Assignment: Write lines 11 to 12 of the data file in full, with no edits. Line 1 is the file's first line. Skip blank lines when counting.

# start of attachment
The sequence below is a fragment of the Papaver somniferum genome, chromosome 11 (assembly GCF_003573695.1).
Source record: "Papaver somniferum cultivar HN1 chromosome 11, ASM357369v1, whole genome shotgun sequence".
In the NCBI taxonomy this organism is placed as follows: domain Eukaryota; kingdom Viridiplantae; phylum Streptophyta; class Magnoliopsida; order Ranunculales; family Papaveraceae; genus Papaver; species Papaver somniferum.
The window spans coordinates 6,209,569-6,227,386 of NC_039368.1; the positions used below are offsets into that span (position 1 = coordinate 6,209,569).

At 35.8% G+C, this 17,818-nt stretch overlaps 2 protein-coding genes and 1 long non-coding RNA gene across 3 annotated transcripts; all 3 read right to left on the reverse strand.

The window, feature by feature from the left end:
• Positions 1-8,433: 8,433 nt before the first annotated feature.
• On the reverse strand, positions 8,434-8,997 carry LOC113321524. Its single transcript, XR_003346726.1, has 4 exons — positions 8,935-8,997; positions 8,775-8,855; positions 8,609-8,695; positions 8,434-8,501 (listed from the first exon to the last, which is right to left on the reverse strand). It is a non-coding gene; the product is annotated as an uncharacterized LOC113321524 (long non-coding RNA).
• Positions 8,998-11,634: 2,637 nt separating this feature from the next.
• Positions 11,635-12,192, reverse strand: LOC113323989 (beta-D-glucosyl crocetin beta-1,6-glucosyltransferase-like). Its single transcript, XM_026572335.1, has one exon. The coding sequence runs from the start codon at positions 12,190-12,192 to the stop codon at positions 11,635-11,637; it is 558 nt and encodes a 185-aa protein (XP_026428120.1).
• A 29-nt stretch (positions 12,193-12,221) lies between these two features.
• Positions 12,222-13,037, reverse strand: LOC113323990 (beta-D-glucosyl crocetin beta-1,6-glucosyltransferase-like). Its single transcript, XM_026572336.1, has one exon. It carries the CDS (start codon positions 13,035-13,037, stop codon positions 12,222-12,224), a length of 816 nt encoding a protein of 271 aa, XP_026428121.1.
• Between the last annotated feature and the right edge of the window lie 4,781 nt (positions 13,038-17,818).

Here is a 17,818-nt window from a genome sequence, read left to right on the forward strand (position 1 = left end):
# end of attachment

• A 29-nt stretch (positions 12,193-12,221) lies between these two features.
• Positions 12,222-13,037, reverse strand: LOC113323990 (beta-D-glucosyl crocetin beta-1,6-glucosyltransferase-like). Its single transcript, XM_026572336.1, has one exon. It carries the CDS (start codon positions 13,035-13,037, stop codon positions 12,222-12,224), a length of 816 nt encoding a protein of 271 aa, XP_026428121.1.